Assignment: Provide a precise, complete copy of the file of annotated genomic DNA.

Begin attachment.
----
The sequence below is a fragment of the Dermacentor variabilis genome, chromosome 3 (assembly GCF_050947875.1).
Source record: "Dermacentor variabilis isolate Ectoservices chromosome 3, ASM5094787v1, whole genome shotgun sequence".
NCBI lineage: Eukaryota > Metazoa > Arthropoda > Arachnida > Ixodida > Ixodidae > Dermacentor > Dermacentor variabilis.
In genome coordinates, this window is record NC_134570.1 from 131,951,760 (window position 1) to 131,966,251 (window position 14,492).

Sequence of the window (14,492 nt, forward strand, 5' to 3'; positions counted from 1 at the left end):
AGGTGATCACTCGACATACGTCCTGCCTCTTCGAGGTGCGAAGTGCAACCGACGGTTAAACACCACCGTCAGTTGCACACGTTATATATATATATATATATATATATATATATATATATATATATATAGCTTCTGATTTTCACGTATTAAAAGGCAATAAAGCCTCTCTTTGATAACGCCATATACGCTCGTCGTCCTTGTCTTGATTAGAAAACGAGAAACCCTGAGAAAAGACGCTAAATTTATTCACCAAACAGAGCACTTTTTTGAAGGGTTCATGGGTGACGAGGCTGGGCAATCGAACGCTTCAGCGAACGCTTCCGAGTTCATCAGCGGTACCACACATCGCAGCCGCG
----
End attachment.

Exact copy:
The sequence below is a fragment of the Dermacentor variabilis genome, chromosome 3 (assembly GCF_050947875.1).
Source record: "Dermacentor variabilis isolate Ectoservices chromosome 3, ASM5094787v1, whole genome shotgun sequence".
NCBI lineage: Eukaryota > Metazoa > Arthropoda > Arachnida > Ixodida > Ixodidae > Dermacentor > Dermacentor variabilis.
In genome coordinates, this window is record NC_134570.1 from 131,951,760 (window position 1) to 131,966,251 (window position 14,492).

Sequence of the window (14,492 nt, forward strand, 5' to 3'; positions counted from 1 at the left end):
AGGTGATCACTCGACATACGTCCTGCCTCTTCGAGGTGCGAAGTGCAACCGACGGTTAAACACCACCGTCAGTTGCACACGTTATATATATATATATATATATATATATATATATATATATATATATAGCTTCTGATTTTCACGTATTAAAAGGCAATAAAGCCTCTCTTTGATAACGCCATATACGCTCGTCGTCCTTGTCTTGATTAGAAAACGAGAAACCCTGAGAAAAGACGCTAAATTTATTCACCAAACAGAGCACTTTTTTGAAGGGTTCATGGGTGACGAGGCTGGGCAATCGAACGCTTCAGCGAACGCTTCCGAGTTCATCAGCGGTACCACACATCGCAGCCGCG